At Cripple Creek Backcountry we work with some of the best ski mountaineering racing athletes in the country, but we also introduce hundreds of athletes to the sport of uphill skiing. We have been very lucky to work with some of the best coaches in the sport and we are here to hook up you up with the right one. Whether you live by the shop in Carbondale or Vail or across the country an individual training plan can get you the most out of your race results or simply the best turns you earn.
If you would like to get started on the road to ski touring success contact us at firstname.lastname@example.org and we will pair you with the right coach for you.
A good coach also has a lot of experience. They’ve coached someone in your sport recently, or someone with a similar fitness level and they can use this knowledge and experience to help you make the best choices. They can help you make those choices because they’ve helped athletes make those decisions before. A coach is always learning, and certainly you will present new challenges, but having a history of seeing nearly everything under the sun helps guide you in the best direction.
Hey. You, yes you. You need a coach. Yes, “need” is a strong word. But unless you can honestly say that you are 100% satisfied with your speed and endurance uphill, you need a coach. Coaches help so much that most coaches have coaches. It isn’t because the other coach knows more or is a better coach, it’s just that having a coach will make you better.
Increasing performance is all about choices. What choices are you making every day about training, recovery, nutrition, etc. Having a coach helps you make better choices in four key ways.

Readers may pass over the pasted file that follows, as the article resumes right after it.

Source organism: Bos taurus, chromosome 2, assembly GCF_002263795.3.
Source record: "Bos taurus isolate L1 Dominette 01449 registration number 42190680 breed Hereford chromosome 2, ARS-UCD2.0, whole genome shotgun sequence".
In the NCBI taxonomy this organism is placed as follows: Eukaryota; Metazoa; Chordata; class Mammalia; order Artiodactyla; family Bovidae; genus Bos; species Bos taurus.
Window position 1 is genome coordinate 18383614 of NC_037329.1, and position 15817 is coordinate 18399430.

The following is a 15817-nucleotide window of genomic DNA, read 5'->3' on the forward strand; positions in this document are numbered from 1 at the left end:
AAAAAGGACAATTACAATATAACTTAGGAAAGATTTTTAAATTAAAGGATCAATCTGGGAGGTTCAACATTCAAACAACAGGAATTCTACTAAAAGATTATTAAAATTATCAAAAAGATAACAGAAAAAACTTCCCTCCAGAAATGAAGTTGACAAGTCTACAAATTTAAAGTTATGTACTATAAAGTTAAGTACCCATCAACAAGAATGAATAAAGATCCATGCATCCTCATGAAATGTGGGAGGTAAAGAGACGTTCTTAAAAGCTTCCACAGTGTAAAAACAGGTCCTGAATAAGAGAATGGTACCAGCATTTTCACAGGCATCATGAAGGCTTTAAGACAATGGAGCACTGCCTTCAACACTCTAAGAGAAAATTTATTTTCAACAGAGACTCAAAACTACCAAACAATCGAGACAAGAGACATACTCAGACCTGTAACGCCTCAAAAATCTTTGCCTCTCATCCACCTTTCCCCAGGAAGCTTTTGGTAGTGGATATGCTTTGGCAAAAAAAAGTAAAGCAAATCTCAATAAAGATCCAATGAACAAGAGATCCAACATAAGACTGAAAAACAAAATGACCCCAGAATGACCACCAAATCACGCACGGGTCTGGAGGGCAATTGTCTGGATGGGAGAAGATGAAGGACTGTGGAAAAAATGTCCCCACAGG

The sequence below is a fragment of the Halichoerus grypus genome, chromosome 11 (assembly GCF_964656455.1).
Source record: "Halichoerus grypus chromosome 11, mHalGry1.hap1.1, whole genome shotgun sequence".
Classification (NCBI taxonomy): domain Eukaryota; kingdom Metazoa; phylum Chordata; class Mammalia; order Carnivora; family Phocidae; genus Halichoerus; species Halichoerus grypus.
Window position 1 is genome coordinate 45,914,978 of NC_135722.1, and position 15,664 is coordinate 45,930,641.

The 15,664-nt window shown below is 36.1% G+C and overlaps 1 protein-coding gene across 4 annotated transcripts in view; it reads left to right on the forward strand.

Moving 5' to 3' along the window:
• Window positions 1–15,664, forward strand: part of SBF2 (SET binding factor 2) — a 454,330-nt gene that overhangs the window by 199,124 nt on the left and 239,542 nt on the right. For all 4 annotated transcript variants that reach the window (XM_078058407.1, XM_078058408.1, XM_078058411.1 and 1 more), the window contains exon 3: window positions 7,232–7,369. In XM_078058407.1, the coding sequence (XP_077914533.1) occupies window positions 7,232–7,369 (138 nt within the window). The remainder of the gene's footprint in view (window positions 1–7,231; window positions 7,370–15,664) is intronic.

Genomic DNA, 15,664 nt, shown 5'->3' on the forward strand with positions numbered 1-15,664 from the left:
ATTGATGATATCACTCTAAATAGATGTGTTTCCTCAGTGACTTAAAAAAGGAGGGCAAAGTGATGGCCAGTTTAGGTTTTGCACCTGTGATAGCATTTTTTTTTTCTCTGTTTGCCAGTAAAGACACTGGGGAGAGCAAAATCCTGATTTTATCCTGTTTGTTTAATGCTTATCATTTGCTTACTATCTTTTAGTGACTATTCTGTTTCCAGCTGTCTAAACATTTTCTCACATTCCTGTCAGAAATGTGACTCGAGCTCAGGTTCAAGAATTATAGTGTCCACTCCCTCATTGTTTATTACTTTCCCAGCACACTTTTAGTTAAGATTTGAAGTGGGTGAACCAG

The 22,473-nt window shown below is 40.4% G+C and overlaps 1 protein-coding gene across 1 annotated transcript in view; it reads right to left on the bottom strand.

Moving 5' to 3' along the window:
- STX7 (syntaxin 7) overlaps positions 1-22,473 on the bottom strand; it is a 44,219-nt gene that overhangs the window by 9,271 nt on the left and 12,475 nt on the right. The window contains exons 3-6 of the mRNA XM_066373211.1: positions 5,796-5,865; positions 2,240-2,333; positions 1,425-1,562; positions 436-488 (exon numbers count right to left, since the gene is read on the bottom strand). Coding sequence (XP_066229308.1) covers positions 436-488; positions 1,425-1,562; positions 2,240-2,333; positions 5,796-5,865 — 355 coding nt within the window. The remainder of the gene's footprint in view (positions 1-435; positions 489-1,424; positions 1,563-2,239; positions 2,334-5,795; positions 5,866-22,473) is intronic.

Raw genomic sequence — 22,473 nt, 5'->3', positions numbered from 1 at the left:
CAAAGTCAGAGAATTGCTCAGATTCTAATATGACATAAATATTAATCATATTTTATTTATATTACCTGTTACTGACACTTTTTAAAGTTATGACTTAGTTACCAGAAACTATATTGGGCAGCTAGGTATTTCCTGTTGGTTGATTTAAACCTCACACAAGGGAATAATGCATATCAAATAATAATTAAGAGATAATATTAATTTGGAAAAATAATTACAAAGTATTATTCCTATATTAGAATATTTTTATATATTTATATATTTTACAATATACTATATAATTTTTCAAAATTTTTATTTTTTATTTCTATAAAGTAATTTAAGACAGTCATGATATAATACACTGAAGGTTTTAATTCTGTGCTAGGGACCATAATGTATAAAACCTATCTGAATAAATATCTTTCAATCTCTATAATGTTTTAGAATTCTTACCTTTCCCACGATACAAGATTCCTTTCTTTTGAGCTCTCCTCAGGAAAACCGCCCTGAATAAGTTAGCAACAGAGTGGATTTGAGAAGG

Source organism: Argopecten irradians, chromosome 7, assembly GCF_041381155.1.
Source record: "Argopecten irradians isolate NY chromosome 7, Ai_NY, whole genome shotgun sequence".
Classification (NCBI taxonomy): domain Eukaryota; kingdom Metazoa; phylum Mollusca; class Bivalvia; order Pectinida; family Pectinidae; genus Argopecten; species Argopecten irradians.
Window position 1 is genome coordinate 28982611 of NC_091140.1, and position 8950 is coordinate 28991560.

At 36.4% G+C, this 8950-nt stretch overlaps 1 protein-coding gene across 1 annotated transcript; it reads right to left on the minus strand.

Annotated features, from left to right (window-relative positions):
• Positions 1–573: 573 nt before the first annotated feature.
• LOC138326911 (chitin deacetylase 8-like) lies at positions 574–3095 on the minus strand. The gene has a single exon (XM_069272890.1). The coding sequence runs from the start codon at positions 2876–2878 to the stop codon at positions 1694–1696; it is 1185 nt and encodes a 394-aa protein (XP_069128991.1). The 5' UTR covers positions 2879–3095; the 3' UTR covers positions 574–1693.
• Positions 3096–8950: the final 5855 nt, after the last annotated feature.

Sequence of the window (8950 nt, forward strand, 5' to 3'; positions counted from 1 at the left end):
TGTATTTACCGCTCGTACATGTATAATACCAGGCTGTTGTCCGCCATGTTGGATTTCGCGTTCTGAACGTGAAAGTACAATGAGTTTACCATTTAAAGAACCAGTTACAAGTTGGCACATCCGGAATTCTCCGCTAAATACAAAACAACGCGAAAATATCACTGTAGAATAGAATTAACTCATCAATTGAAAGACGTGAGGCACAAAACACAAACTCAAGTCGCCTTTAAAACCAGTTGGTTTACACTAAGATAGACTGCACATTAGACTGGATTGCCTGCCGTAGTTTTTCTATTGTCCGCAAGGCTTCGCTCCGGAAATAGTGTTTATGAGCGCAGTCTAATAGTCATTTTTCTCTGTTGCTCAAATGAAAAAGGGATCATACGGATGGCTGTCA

- Knowledge/Experience. Duh. The first of the two basics. A good coach has a lot of knowledge with which to help you make the best choices. They may not know more than about everything than their most experienced athletes, but they are always chasing more knowledge.
- Accountability. The second of the two basics. Having someone checking in on you, or even knowing someone MIGHT check in on you creates a very important system of accountability. You’re much more likely to follow through with your plan and make the right choices if you know someone is looking.
- Decision Fatigue. “Am I too tired today?” “Shit, my ankle kind of hurts, should I bike instead of run?” “I haven’t eaten all day, should I do this workout?” If you don’t have a coach, you are solely responsible for all the decisions that go into your personal performance. If you really care about getting fitter, this can be a stressful proposition. You know each decision matters, but you perhaps don’t have the knowledge, experience, or perspective to make a decision you KNOW is correct. A coach helps you make those choices, and gives you a framework around which decisions you need to make yourself, radically decreasing the stress around those choices.
- Perspective. Being an athlete is an inherently emotional experience. Whether it’s an interval, workout or race, you will have an emotional reaction to exercise success or failure. It’s very difficult to make an objective decision in the heat of that emotion. A coach has the perspective to look at a decision that an athlete faces and make a suggestion with a logical eye.